Getting Iced

So, it iced here last night. Before last night, I did not know “ice” could be used as a verb. I’m slowly learning that in the same way the Inuit have seventeen words for snow (false?) or the Sami have 180 snow and ice related words (truth), the higher you go in latitude, the larger the vocabulary to describe chilly, cold and overall hostile environments. What do you say? Let’s get back to balmy Panama…

San Blas title 3

Oh San Blas! How do I even begin to describe you? You were our backup plan, or coincidental trip, a tossed to the side recommendation. You were the most stunning water I have ever seen. The most picturesque seascape I’ve ever known. The beach to my Corona, the deserted to my island, the… you get the picture.

San Blas bienvenido

Our plans to head up to the northeast portion of the country for some surf and relaxation were thwarted once we realized it would cost a lot more and we’d be able to spend a lot less time there than we had wanted. Luckily, our new friends in Panama recommended another place where we could enjoy the beach that was also, reportedly, very beautiful. Before we knew it, they had talked to somebody, who knew someone, who called a friend who was connected to a group offering rides with 4-wheel drive out to the port on the Atlantic side of Panama. Not having much more to go off of than that, we said our gracias and planned for the day we’d arrive at the pickup spot for a ride to the coast.

San Blas palm

After some confused negotiating on my part (note to self: once you arrive in a secluded port town and are already standing on the pier awaiting a boat ride, backpacks and all personal belongings in tow, your ability to negotiate with nonchalance and a take-it-or-leave-it attitude has gone out the window; the gig is up and you clearly want to buy), we boarded a little rig with an outboard motor and cruised off into the ocean. At least, that’s how it felt. Until we came across the first out of 365 islands that litter the Atlantic coastline. The first island was populated with Guna, the indigenous group to Panama that autonomously lives on and owns the San Blas, or Guna Yala, islands and coastal territory.

First View of San Blas

{standard view while cruising by in a boat}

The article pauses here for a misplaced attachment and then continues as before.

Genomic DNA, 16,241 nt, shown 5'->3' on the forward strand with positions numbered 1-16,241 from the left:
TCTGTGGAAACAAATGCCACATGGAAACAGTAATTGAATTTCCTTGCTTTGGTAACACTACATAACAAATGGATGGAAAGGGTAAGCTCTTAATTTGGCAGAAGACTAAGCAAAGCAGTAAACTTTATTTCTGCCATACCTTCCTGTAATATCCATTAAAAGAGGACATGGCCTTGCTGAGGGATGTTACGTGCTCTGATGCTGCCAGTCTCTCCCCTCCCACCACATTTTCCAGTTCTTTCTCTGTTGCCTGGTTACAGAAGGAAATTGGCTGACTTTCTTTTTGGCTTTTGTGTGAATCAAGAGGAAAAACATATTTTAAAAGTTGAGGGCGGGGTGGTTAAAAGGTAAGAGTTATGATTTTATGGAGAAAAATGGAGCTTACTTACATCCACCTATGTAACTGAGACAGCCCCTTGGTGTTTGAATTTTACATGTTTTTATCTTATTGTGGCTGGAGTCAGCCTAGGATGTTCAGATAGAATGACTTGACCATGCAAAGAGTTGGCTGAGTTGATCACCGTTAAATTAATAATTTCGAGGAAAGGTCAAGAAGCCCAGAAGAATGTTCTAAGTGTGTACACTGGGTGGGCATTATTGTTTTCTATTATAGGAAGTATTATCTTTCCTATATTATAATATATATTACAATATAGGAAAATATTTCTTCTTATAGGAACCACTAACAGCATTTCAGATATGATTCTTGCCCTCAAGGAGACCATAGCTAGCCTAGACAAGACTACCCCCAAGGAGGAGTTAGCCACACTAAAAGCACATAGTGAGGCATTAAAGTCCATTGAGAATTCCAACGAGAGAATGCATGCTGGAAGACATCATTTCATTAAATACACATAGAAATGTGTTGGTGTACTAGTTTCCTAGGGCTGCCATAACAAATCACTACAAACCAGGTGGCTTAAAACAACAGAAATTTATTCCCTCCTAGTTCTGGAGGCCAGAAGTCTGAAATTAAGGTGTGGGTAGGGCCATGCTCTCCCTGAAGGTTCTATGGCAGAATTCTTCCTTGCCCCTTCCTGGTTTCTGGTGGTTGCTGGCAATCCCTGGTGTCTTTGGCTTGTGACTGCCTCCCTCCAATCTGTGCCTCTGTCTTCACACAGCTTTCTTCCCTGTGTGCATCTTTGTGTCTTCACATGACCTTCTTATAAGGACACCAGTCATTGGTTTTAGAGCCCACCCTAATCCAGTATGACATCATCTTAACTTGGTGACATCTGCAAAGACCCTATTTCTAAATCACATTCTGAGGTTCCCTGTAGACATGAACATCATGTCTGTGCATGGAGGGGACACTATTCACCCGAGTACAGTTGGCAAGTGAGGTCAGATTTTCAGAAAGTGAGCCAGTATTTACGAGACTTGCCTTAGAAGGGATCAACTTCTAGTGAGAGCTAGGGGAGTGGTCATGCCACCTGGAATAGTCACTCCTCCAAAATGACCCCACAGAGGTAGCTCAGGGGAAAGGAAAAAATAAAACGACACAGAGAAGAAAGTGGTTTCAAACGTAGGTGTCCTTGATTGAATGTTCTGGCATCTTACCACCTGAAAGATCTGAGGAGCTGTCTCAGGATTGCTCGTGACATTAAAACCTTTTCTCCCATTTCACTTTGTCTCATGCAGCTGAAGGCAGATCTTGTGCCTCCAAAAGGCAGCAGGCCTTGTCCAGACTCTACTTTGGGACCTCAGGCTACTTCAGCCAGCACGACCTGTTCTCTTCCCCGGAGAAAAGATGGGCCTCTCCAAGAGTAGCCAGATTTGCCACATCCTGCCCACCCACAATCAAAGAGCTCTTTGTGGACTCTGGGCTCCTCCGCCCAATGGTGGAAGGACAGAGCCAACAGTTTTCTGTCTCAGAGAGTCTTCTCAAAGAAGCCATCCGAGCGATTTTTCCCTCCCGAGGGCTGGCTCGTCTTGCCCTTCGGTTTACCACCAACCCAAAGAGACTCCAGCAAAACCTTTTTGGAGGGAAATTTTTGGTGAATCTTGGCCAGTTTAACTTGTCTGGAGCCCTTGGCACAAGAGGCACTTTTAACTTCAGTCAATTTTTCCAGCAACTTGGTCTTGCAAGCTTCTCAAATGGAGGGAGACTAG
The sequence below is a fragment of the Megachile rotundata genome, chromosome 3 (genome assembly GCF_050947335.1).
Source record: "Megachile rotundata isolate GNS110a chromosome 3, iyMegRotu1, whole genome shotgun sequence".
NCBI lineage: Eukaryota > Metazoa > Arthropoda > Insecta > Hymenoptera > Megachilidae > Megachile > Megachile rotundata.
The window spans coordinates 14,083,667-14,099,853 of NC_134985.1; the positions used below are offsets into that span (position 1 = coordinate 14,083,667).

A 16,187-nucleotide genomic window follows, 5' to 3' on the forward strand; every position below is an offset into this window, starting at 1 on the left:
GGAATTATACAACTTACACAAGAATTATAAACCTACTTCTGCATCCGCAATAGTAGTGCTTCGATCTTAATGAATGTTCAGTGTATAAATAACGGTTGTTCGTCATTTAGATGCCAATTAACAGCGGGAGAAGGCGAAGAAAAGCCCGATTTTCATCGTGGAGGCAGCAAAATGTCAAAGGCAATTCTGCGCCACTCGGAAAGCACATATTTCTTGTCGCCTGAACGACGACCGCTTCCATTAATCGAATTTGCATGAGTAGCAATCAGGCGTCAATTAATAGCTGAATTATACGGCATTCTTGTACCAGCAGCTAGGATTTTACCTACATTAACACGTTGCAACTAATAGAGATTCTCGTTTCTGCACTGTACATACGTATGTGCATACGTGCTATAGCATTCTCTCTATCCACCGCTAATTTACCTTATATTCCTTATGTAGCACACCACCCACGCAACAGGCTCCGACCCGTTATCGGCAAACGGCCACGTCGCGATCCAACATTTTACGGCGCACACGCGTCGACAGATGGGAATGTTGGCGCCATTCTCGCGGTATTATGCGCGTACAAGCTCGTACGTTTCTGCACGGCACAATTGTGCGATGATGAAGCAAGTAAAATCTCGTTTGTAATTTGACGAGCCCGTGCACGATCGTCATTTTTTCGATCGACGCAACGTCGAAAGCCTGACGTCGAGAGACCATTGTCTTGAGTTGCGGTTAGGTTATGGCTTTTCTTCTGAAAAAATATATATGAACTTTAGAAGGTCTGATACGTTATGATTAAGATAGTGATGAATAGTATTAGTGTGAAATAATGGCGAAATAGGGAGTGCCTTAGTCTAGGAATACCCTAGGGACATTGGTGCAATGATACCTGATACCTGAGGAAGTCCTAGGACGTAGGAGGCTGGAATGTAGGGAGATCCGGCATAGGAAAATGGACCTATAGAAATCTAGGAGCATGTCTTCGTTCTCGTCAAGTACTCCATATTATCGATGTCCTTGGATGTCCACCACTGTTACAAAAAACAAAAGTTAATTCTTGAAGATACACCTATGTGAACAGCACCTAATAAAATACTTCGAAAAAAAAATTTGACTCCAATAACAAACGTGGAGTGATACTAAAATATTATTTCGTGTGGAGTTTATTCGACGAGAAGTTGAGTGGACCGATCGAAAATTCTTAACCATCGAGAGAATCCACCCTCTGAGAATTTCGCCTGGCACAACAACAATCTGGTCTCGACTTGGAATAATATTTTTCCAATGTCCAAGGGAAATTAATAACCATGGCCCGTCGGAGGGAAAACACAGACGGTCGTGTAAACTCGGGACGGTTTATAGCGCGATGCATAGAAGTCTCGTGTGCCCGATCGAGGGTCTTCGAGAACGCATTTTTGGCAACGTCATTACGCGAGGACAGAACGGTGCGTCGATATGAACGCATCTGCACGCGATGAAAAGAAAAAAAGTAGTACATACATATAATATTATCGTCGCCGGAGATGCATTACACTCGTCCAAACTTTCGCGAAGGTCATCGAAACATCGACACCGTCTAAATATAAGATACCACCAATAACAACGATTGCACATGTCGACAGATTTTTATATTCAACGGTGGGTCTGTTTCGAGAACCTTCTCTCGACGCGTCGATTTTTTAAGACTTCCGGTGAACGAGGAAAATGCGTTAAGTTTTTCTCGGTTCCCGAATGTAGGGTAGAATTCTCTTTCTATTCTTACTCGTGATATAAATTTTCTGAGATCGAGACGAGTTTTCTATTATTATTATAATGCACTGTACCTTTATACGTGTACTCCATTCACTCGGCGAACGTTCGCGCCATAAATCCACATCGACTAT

You can imagine our awe. Combined with thoughts of pinch-me-this-can’t-be-real and where-in-the-world-are-we were other thoughts of How was this not the FIRST thing anyone mentioned to me when we landed in country? and You mean you don’t have to fly to southeast Asia for this type of water? also ran through my brain. The water was the clearest and most turquoise I had ever seen.

Guna boatmen

{Guna boatmen after a morning catch}

San Blas boat

{in front of our cabana lodging}

San Blas first day

After arriving at our destination, and organizing to speak with our boat person the next day about a day trip to another island, we gleefully dropped our bags in our cabana and dove into the water.

San Blas water

Boats drifted by. Wind kissed our skin. Water lapped at our legs. In all, there were a handful of people on the island our first day. It would be the most crowded we saw it during our 3-day stay.

Boatman and Fishing Net

San Blas boat in the water

San Blas from the water

San Blas sand

Molas on San Blas

San Blas rig

Guna mola and girl

The day would end with the sounding of the conch shell (I’m serious) indicating dinner was served. We’d shuffle the ten meters from our sleeping hut to the dining hut. Usually, dinner was fried fish that had been caught that day. The second night we were excited to eat some lobster we had seen that morning being offloaded from a little rig. As it turns out, the lobster had already been devoured. Perils of island life, I suppose.


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